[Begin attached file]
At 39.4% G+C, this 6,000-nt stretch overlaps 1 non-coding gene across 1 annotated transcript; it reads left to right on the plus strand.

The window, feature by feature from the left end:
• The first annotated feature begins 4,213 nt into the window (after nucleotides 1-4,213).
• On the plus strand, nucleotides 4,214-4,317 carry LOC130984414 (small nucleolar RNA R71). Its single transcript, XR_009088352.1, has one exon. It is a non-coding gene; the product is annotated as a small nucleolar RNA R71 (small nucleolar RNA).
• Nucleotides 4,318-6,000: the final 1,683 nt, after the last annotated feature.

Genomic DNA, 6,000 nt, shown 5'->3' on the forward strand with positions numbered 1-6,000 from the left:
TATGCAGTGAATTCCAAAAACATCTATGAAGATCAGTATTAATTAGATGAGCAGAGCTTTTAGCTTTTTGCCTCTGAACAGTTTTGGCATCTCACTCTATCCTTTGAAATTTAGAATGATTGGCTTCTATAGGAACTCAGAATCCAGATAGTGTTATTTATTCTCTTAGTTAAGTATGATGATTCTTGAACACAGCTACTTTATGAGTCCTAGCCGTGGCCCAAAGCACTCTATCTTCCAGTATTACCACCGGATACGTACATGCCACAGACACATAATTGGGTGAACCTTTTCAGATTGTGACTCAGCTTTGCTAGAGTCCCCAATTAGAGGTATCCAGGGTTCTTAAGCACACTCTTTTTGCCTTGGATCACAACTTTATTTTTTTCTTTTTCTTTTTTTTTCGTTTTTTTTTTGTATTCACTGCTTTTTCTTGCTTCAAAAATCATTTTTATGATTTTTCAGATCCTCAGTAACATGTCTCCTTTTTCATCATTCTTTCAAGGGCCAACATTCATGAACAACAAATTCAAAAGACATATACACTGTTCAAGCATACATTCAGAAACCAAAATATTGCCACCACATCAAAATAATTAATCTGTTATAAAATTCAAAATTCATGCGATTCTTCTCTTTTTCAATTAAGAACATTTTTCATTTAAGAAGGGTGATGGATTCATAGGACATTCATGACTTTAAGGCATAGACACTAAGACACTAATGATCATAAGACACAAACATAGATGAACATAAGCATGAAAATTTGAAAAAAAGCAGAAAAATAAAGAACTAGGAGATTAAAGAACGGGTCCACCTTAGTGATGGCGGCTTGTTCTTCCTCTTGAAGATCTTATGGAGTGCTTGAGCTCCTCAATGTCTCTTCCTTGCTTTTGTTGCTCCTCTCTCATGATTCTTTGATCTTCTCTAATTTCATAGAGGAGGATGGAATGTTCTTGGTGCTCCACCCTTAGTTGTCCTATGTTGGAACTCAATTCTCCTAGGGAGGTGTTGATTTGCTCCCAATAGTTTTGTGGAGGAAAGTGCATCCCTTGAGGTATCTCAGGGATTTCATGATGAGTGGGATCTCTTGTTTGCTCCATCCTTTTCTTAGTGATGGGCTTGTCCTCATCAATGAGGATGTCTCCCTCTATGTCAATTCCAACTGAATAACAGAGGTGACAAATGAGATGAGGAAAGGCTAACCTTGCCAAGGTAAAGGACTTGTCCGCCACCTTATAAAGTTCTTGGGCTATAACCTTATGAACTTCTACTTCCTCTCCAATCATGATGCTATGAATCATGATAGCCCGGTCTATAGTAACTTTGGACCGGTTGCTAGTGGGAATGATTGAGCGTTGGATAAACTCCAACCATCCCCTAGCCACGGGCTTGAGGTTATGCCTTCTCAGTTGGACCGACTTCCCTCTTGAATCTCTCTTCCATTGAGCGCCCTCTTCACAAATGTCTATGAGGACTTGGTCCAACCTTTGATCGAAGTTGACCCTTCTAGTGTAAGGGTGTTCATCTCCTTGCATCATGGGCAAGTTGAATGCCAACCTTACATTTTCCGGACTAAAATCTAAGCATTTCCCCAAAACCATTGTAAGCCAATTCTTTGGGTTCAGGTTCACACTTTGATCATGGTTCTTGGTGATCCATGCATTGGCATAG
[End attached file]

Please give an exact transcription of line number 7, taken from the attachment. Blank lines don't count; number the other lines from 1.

TATGCAGTGAATTCCAAAAACATCTATGAAGATCAGTATTAATTAGATGAGCAGAGCTTTTAGCTTTTTGCCTCTGAACAGTTTTGGCATCTCACTCTATCCTTTGAAATTTAGAATGATTGGCTTCTATAGGAACTCAGAATCCAGATAGTGTTATTTATTCTCTTAGTTAAGTATGATGATTCTTGAACACAGCTACTTTATGAGTCCTAGCCGTGGCCCAAAGCACTCTATCTTCCAGTATTACCACCGGATACGTACATGCCACAGACACATAATTGGGTGAACCTTTTCAGATTGTGACTCAGCTTTGCTAGAGTCCCCAATTAGAGGTATCCAGGGTTCTTAAGCACACTCTTTTTGCCTTGGATCACAACTTTATTTTTTTCTTTTTCTTTTTTTTTCGTTTTTTTTTTGTATTCACTGCTTTTTCTTGCTTCAAAAATCATTTTTATGATTTTTCAGATCCTCAGTAACATGTCTCCTTTTTCATCATTCTTTCAAGGGCCAACATTCATGAACAACAAATTCAAAAGACATATACACTGTTCAAGCATACATTCAGAAACCAAAATATTGCCACCACATCAAAATAATTAATCTGTTATAAAATTCAAAATTCATGCGATTCTTCTCTTTTTCAATTAAGAACATTTTTCATTTAAGAAGGGTGATGGATTCATAGGACATTCATGACTTTAAGGCATAGACACTAAGACACTAATGATCATAAGACACAAACATAGATGAACATAAGCATGAAAATTTGAAAAAAAGCAGAAAAATAAAGAACTAGGAGATTAAAGAACGGGTCCACCTTAGTGATGGCGGCTTGTTCTTCCTCTTGAAGATCTTATGGAGTGCTTGAGCTCCTCAATGTCTCTTCCTTGCTTTTGTTGCTCCTCTCTCATGATTCTTTGATCTTCTCTAATTTCATAGAGGAGGATGGAATGTTCTTGGTGCTCCACCCTTAGTTGTCCTATGTTGGAACTCAATTCTCCTAGGGAGGTGTTGATTTGCTCCCAATAGTTTTGTGGAGGAAAGTGCATCCCTTGAGGTATCTCAGGGATTTCATGATGAGTGGGATCTCTTGTTTGCTCCATCCTTTTCTTAGTGATGGGCTTGTCCTCATCAATGAGGATGTCTCCCTCTATGTCAATTCCAACTGAATAACAGAGGTGACAAATGAGATGAGGAAAGGCTAACCTTGCCAAGGTAAAGGACTTGTCCGCCACCTTATAAAGTTCTTGGGCTATAACCTTATGAACTTCTACTTCCTCTCCAATCATGATGCTATGAATCATGATAGCCCGGTCTATAGTAACTTTGGACCGGTTGCTAGTGGGAATGATTGAGCGTTGGATAAACTCCAACCATCCCCTAGCCACGGGCTTGAGGTTATGCCTTCTCAGTTGGACCGACTTCCCTCTTGAATCTCTCTTCCATTGAGCGCCCTCTTCACAAATGTCTATGAGGACTTGGTCCAACCTTTGATCGAAGTTGACCCTTCTAGTGTAAGGGTGTTCATCTCCTTGCATCATGGGCAAGTTGAATGCCAACCTTACATTTTCCGGACTAAAATCTAAGCATTTCCCCAAAACCATTGTAAGCCAATTCTTTGGGTTCAGGTTCACACTTTGATCATGGTTCTTGGTGATCCATGCATTGGCATAG